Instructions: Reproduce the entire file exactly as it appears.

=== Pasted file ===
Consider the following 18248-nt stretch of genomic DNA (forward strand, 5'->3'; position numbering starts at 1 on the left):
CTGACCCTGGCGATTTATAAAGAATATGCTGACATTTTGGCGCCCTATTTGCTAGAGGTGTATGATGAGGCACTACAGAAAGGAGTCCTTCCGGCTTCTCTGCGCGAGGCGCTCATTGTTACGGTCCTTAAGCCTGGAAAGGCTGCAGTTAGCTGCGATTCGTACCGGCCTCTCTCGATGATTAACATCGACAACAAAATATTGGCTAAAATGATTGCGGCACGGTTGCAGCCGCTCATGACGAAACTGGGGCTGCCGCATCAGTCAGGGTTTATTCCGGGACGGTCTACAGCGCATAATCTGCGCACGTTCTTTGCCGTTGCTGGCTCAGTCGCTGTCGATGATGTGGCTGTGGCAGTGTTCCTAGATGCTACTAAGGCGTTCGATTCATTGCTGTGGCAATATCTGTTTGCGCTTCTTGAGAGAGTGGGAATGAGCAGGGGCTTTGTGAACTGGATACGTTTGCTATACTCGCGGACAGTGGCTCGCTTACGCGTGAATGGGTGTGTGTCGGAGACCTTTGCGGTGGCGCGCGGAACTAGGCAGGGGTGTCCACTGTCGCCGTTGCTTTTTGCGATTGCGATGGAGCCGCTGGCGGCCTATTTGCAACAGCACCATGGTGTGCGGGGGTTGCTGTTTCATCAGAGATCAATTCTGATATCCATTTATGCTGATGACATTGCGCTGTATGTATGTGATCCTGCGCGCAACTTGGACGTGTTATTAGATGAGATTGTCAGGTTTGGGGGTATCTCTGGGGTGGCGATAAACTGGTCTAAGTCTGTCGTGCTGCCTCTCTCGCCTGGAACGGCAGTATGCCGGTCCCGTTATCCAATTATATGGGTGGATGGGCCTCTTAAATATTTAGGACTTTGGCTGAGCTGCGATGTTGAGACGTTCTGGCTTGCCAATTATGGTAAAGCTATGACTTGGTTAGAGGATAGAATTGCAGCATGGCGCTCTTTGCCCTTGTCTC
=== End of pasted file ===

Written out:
Consider the following 18248-nt stretch of genomic DNA (forward strand, 5'->3'; position numbering starts at 1 on the left):
CTGACCCTGGCGATTTATAAAGAATATGCTGACATTTTGGCGCCCTATTTGCTAGAGGTGTATGATGAGGCACTACAGAAAGGAGTCCTTCCGGCTTCTCTGCGCGAGGCGCTCATTGTTACGGTCCTTAAGCCTGGAAAGGCTGCAGTTAGCTGCGATTCGTACCGGCCTCTCTCGATGATTAACATCGACAACAAAATATTGGCTAAAATGATTGCGGCACGGTTGCAGCCGCTCATGACGAAACTGGGGCTGCCGCATCAGTCAGGGTTTATTCCGGGACGGTCTACAGCGCATAATCTGCGCACGTTCTTTGCCGTTGCTGGCTCAGTCGCTGTCGATGATGTGGCTGTGGCAGTGTTCCTAGATGCTACTAAGGCGTTCGATTCATTGCTGTGGCAATATCTGTTTGCGCTTCTTGAGAGAGTGGGAATGAGCAGGGGCTTTGTGAACTGGATACGTTTGCTATACTCGCGGACAGTGGCTCGCTTACGCGTGAATGGGTGTGTGTCGGAGACCTTTGCGGTGGCGCGCGGAACTAGGCAGGGGTGTCCACTGTCGCCGTTGCTTTTTGCGATTGCGATGGAGCCGCTGGCGGCCTATTTGCAACAGCACCATGGTGTGCGGGGGTTGCTGTTTCATCAGAGATCAATTCTGATATCCATTTATGCTGATGACATTGCGCTGTATGTATGTGATCCTGCGCGCAACTTGGACGTGTTATTAGATGAGATTGTCAGGTTTGGGGGTATCTCTGGGGTGGCGATAAACTGGTCTAAGTCTGTCGTGCTGCCTCTCTCGCCTGGAACGGCAGTATGCCGGTCCCGTTATCCAATTATATGGGTGGATGGGCCTCTTAAATATTTAGGACTTTGGCTGAGCTGCGATGTTGAGACGTTCTGGCTTGCCAATTATGGTAAAGCTATGACTTGGTTAGAGGATAGAATTGCAGCATGGCGCTCTTTGCCCTTGTCTC